As the Golden Regiment’s 2018 season came to a close, they took their time to reminisce their crowd-engaging finals performance at Lucas Oil. With a score of 95.600, the band outranked over one hundred bands from across the country and placed 3rd at BOA Grand Nationals. Head director Dr. Tim Allshouse knew this year’s show was step above.
“It was electrifying. We all knew, the students knew that it was a special show. Although the awards and placements were really cool, we could have came off the field in 12th place without a care. You just know it was something unbelievable… For those 10 to 15 minutes that could have been the best thing happening in the world,” Allshouse said.
Members of the GR were overwhelmed with emotions following their last field performance of “From a Different Angle” as they prepared for placements. Senior and head drum major Tyler Dye described his surroundings as the band exited the field to the parking lot.
“It was really exciting, kind of sad but mostly a happy moment. Coming off the field there were lots of students crying tears of joy, and you could see the smiles on our faces. I don’t think I stopped smiling for thirty minutes following that performance,” Dye said.
After placing above some of their most strong competitors, students shared a moment of gratitude for their peers and staff. Sophomore Logan Ewings admitted that these bonds are what he found most crucial.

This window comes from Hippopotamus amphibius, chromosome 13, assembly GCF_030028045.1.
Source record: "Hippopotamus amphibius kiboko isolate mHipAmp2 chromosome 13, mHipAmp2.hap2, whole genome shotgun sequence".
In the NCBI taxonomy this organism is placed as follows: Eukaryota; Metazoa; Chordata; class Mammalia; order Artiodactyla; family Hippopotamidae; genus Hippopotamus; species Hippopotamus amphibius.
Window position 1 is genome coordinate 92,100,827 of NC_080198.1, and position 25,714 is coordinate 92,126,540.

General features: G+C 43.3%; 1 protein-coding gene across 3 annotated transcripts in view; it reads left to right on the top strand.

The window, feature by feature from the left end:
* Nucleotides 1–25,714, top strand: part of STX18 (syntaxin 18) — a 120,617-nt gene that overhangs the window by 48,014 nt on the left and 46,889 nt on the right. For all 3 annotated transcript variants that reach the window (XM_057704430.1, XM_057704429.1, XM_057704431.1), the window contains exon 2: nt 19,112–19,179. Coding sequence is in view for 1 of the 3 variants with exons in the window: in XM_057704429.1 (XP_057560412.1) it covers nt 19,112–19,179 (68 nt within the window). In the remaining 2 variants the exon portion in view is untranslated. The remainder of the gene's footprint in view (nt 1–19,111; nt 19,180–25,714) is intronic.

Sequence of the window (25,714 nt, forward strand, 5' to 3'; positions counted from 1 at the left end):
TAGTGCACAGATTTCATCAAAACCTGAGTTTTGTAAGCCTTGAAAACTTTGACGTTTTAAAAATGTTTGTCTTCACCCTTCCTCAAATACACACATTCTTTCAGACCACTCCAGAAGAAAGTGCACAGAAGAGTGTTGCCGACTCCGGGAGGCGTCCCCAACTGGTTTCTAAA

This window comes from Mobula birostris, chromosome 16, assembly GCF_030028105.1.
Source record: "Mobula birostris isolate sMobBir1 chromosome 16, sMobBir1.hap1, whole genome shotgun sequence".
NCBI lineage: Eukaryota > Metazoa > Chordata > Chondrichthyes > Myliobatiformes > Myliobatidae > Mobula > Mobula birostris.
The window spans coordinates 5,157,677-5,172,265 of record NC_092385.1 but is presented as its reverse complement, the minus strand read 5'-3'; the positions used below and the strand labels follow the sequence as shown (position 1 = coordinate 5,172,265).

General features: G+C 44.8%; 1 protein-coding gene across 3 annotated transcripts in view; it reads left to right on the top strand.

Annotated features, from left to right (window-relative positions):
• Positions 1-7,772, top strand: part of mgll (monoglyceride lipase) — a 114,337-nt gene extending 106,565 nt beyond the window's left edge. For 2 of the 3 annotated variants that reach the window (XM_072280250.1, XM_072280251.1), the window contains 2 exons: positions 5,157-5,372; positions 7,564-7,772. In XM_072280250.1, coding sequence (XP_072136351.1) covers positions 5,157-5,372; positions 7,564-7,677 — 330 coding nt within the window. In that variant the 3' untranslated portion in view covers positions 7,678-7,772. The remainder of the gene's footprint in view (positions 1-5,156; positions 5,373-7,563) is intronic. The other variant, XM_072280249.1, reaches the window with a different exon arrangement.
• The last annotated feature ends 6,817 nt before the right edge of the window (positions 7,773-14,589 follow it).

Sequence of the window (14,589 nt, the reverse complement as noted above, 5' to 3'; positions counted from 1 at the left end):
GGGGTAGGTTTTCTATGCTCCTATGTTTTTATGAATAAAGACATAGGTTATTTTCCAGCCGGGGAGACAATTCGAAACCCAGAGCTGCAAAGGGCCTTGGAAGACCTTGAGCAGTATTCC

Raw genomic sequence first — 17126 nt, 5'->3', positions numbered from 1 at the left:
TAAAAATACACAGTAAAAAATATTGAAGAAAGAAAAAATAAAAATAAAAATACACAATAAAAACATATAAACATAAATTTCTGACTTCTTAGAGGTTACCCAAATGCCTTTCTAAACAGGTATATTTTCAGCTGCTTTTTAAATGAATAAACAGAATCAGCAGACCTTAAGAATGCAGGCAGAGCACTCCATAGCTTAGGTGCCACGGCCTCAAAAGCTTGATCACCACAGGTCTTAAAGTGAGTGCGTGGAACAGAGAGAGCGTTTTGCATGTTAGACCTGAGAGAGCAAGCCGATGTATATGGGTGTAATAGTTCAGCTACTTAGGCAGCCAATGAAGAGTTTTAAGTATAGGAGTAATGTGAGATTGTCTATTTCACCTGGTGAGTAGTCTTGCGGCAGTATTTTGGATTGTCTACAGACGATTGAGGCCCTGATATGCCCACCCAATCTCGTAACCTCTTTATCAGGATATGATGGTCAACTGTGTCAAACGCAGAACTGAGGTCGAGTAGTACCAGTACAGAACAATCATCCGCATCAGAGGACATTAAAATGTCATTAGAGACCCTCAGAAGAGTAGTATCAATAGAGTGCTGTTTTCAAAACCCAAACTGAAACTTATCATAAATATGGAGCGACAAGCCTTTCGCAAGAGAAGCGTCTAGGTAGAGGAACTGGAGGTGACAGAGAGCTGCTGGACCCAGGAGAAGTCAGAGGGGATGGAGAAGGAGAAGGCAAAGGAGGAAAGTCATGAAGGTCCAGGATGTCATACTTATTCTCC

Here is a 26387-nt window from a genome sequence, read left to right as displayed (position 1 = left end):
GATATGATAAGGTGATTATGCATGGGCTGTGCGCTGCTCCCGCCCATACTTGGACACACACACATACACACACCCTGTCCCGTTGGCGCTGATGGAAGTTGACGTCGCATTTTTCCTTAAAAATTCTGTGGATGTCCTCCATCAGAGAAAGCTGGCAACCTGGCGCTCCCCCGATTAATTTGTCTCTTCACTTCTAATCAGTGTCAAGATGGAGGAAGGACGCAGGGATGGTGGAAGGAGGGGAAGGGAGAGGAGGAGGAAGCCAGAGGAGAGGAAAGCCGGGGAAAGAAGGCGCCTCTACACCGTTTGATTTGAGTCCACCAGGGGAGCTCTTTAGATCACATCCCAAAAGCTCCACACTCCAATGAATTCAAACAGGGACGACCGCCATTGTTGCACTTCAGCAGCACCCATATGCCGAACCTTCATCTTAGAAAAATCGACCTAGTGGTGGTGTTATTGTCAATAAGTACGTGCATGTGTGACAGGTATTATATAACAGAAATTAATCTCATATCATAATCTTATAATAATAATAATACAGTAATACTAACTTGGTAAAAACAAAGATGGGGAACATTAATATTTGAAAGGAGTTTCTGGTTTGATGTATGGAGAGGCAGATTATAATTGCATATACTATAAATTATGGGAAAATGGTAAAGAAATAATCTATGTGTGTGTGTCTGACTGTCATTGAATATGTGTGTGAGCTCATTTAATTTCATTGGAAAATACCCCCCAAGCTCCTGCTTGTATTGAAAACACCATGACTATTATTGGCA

“I don’t really care about our placements; that’s not what’s important to me. I care about the friendships that I’ve made,” Ewings said. “It was just incredible to make those memories,” he added.
Allshouse agreed that memories play an important role in his relationship with each show and student.
“Like a movie, I flashback to summer and remember when the opener wasn’t working and the tarp was blowing away. People don’t know that part of the story; but for me, each student and each show has a story behind the real one,” Allshouse said.
Working since May, the Golden Regiment put in countless hours of practice. Dye credited this year’s members for their drive and endurance through challenging weather and circumstances.
“Throughout the season, the students had put forth a lot of effort that we hadn’t seen in past years. I could tell that the students this year had been really pushing and made a lot of progress really fast,” Dye said.
Allshouse and the design team arranged music and visuals to compliment individual sections and students. However, he admitted that one of his moments was when the band and color guard joined vocalist Sam Aubuchon in lyrical harmony.
“It was always amazing to watch when we’re up front and we have our ballad impact moment and Sam is singing on top of it, you just have all the elements together at the same time. The guard is spinning the swing flags, and it was about the whole package right there,” Allshouse said.
Allshouse looks forward to implementing his and his students passion for music into concert season.
“I think one of the things we do pretty well at Blue Springs is understanding that it isn’t just about the marching band. It’s about every element of the band program, so that really motivated me pushing into Wind Symphony and (Washington)… The element of surprise is over, and we’ve got to be good now,” Allshouse said. The BSHS Wind Symphony and Wildcat Jazz Ensemble will now begin preparing for their trip to Washington, D.C. this April.